February 24, 2012

Faith’s story: success as a young woman in filmmaking

Are you a young woman living in East Africa?   Do you know any women in filmmaking? Have you ever thought of becoming a filmmaker?

Hot Sun Foundation invited young women to meet a successful young Kenyan woman film editor, Faith Wavinya Mumo, age 25. 

How did Faith succeed in the filmmaking industry where there are very few successful women?  

Faith Wavinya, a Kibera Film School Graduate shares her success story in the filmmaking industry.

Faith started as a trainee in digital editing with the Hot Sun Films feature film production Togetherness Supreme in 2009.  Every single day, rain or shine, Faith was on the set, capturing downloads from the Red One camera.  Working with a technology new to Kenya, Faith demonstrated her enormous capacity for learning and perseverance. 

Ingredients of Faith's Success:
1.     1 Passion
2.     2 Patience
3.     3 Ambitious but humble
4.     4 Eager to learn
5.     5 Perseverance

For young women like Faith who have the passion and perseverance, Kibera Film School offers the choice to prepare themselves to enter the film industry. 

Young women brainstorm on ways to encourage women to apply to Kibera Film School.
 Hot Sun Foundation is committed to encouraging young women to join the Kibera Film School.  Deadline 29th February.  Applications at info@hotsunfoundation.org

If you know other successful young women in the filmmaking industry in East Africa, please share their stories with us here or on facebook- kiberafilmschool or on twitter @slumfilmschool

To support the great youth of the Kibera Film School, please visit our Global Giving Page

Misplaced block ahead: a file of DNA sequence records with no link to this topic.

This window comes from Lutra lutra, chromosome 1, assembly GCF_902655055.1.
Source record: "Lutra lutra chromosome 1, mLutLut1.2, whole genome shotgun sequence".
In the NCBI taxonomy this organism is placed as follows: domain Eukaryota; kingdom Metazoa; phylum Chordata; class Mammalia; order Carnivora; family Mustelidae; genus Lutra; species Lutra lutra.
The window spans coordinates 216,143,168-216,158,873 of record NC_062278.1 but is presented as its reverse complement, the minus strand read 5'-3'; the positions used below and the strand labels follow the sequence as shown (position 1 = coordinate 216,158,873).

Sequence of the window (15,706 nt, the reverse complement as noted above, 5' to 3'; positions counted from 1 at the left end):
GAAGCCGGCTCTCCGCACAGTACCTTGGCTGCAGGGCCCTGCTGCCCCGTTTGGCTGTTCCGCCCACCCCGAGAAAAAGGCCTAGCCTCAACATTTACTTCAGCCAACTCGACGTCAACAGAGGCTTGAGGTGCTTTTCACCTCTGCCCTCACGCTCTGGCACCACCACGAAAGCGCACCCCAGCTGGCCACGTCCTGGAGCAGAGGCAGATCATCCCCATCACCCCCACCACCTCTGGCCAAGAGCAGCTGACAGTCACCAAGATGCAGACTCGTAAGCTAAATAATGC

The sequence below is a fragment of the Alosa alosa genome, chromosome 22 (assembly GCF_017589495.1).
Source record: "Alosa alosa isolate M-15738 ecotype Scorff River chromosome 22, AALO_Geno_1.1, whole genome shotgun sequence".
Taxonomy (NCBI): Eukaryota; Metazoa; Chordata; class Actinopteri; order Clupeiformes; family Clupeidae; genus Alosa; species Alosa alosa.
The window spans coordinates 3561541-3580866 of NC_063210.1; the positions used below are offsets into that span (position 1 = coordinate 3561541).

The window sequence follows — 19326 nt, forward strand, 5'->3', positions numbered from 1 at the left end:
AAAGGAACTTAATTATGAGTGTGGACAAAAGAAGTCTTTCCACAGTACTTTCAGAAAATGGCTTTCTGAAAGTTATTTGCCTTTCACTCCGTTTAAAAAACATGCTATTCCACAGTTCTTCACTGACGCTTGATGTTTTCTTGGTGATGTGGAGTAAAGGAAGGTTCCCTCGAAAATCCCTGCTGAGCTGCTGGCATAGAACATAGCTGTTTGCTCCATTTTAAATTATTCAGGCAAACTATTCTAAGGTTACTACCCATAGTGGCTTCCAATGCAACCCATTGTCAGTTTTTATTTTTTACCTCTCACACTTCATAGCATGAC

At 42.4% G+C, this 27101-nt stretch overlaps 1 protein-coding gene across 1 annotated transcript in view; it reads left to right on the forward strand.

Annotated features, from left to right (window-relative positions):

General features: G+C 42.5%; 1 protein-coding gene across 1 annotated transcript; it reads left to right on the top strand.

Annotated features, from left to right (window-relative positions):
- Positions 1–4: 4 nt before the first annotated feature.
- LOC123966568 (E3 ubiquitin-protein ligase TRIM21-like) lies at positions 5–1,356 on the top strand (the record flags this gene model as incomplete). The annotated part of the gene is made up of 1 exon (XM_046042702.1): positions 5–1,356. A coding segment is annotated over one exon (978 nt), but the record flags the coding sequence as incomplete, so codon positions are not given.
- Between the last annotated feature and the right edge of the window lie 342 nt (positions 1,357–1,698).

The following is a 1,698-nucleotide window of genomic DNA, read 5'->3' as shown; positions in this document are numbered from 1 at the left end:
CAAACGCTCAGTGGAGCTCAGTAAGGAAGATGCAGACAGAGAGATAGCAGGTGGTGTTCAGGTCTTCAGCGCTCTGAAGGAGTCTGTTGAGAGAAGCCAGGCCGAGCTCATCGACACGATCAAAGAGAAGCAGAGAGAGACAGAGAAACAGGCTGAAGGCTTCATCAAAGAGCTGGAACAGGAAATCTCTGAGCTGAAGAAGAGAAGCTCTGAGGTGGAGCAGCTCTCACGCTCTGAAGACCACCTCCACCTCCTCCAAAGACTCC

February 17, 2012

Reinhert Onduru, at a shoot for Tazama TV Magazine.

Reinhert Onduru "art enables us to find ourselves and us he can attest scripting is fun you can lose self in it!!

Reinhert Onduru,  boom man at a shoot for Tazama TV Magazine. He is among 2 students from Kibera Film School attending a workshop in Kilimanjaro Film Institute in Tanzania, other participants are from film schools in Rwanda and Burundi. 

To support the great youth of the Kibera Film School, please visit our Global Giving Page

February 16, 2012

Film and Photography; My Passion

My name Grishon Onyango. I am  21 years old.  My passion is photography and filmmaking. 
I got my chance when my friend told me about Hot Sun Foundation. My mom told me to come, but I didn't know how to get here.  I tried three times and finallyfound it and joined Kibera Film School.
I am just feeling happy about myself.  I go from step to step.  I didn't know how to edit and now I do.  I keep learning.
I made a short video for the project "Operation Smile" that helps children with cleft palates and other problems.  I am proud that my skills can help others.  Now I have some experience. I am a filmmaker.
Hot Sun Foundation is a platform to achieve want you want to do in life.
Message to our supporters:
I just want to thank you for being kind and generous. 
I hope you will continue helping and you will be blessed.

Sincere thanks from all of us at Hot Sun Foundation!

To support the great youth of the Kibera Film School, please visit our Global Giving Page

February 15, 2012

Kibera Film School Students Attending a Workshop at the Kilimanjaro Film Institute.